the Supreme Court of the United States ruled that the original land grant
was a valid contract despite the fact that it was corruptly passed by the
Georgia legislature. The Court said that the new Georgia legislature could
not void the land sale after the fact. The Court said that nothing in the
Constitution allows states to pass laws which void contracts or land grants
made by previous state legislatures. The Constitution prohibits states
from passing any “law impairing the obligation of contracts.” This decision
is a perfect example of strict constructionist policies in which Jefferson
and Madison had claimed to uphold. Fletcher v Peck would uphold the values
Madison claims to posses In Doc H, where he believes he cannot sign an
internal improvement bill due to the fact he was not given the power to do
so in the Constitution. Another monumental court case was Marbury v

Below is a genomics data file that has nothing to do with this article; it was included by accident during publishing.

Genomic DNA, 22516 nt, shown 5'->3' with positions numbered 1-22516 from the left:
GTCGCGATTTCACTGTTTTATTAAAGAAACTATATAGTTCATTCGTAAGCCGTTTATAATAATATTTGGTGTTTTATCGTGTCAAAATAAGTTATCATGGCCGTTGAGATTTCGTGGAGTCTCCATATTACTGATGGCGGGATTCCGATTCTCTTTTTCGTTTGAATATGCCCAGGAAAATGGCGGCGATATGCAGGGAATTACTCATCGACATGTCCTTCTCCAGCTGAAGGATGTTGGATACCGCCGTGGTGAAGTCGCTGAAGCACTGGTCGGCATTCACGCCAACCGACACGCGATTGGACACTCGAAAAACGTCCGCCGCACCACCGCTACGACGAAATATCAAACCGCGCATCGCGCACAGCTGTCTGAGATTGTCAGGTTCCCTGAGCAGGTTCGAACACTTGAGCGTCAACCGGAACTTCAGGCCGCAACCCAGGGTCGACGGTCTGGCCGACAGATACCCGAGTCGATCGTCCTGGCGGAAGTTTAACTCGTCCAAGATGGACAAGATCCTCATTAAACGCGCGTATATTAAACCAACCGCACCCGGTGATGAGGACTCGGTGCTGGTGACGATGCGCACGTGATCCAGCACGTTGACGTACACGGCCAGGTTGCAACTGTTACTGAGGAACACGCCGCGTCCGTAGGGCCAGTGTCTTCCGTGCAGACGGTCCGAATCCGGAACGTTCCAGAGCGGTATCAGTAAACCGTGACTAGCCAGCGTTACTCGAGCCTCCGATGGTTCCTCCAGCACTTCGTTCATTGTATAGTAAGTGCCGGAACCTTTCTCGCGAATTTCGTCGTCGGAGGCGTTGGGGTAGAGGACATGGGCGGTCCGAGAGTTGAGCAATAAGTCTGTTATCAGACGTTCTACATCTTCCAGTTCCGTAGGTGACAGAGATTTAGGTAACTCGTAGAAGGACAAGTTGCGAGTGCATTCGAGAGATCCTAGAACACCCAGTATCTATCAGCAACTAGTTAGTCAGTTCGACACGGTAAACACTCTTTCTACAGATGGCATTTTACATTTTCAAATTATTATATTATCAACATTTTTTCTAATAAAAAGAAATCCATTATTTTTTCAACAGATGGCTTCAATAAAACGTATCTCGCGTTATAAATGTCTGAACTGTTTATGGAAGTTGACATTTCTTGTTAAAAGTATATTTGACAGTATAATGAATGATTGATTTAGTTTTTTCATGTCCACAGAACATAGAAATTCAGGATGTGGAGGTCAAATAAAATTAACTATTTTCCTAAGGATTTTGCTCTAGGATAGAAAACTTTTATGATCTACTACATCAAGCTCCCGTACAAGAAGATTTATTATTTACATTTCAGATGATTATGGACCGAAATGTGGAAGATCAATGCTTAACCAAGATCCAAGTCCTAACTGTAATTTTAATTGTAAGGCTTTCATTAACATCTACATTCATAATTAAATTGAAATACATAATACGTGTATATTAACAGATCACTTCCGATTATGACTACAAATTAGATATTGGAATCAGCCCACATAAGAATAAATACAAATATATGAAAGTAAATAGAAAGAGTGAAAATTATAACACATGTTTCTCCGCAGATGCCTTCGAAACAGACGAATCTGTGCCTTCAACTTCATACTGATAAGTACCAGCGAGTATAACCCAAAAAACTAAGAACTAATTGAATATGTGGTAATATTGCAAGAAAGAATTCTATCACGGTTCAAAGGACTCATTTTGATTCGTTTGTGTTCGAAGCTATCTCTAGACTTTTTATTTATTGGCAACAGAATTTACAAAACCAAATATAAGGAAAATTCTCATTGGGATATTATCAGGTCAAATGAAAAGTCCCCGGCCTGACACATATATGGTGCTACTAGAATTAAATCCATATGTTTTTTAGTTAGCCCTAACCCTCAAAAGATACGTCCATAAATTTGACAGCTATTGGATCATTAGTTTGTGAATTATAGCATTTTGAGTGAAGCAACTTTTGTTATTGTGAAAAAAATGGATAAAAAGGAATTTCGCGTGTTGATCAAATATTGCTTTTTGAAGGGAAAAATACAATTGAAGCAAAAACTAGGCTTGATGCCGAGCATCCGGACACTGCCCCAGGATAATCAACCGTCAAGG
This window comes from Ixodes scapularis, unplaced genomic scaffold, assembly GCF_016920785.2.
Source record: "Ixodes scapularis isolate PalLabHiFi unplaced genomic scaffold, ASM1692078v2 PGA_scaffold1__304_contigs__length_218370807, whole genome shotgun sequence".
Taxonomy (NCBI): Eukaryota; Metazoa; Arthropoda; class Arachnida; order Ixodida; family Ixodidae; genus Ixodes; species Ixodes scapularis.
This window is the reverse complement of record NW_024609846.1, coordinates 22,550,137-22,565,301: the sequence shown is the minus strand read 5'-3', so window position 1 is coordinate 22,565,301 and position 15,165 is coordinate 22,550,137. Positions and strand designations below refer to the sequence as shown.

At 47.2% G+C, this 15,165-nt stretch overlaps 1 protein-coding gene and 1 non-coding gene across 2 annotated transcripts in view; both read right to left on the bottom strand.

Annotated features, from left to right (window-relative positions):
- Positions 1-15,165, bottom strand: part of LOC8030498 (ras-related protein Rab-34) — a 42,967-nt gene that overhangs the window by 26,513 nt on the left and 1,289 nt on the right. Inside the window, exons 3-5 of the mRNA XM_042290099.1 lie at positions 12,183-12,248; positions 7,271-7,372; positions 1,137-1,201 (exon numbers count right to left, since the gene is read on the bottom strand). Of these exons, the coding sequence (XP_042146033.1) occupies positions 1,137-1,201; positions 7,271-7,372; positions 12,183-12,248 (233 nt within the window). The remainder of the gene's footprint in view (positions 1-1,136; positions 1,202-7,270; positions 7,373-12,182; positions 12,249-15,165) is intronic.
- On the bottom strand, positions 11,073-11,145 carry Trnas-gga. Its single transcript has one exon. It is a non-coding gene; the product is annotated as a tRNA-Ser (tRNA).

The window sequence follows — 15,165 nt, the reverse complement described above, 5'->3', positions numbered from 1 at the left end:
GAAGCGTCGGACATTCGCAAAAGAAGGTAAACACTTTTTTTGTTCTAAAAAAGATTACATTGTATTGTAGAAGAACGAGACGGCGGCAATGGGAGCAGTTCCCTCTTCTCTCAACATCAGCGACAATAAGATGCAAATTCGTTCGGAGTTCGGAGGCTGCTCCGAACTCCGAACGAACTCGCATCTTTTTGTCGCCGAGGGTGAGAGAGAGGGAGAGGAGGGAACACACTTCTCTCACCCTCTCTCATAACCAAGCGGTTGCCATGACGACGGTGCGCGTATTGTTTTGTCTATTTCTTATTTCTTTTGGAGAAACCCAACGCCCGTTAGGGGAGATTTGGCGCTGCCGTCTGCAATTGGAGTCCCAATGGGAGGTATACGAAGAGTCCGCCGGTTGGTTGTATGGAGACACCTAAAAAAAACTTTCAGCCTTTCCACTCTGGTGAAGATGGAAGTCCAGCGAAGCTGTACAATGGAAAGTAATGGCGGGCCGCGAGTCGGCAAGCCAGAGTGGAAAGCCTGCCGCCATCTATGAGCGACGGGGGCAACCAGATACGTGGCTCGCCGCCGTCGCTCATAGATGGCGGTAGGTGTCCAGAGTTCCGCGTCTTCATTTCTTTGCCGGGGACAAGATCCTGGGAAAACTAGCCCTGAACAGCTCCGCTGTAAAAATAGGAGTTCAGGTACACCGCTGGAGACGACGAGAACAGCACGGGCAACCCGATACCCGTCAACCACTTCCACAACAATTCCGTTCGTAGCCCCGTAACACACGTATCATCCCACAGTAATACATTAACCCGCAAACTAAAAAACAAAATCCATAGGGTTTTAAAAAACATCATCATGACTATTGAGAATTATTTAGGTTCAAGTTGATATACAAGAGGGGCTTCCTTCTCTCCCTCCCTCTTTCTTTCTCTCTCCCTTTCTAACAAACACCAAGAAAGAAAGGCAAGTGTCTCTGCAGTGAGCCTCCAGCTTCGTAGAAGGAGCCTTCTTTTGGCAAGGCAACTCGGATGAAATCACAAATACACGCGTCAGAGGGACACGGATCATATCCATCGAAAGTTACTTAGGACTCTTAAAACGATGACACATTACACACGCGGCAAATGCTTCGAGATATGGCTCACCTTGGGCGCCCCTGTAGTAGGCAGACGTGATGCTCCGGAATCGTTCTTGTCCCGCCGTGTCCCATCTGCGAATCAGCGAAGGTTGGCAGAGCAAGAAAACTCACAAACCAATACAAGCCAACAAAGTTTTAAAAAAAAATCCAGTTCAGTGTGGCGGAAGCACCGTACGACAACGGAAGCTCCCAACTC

Madison. In this case, President John Adams made a series of “midnight
appointments” to fill as many government posts as possible with
Federalists. One of these appointments was William Marbury as a federal
justice. However, Thomas Jefferson took over as President before the
appointment was officially given to Marbury. Jefferson instructed Secretary
of State James Madison to not deliver the appointment. Marbury sued Madison
to get the appointment he felt he deserved. The Supreme Court decided that
the federal law contradicted the Constitution, and since the Constitution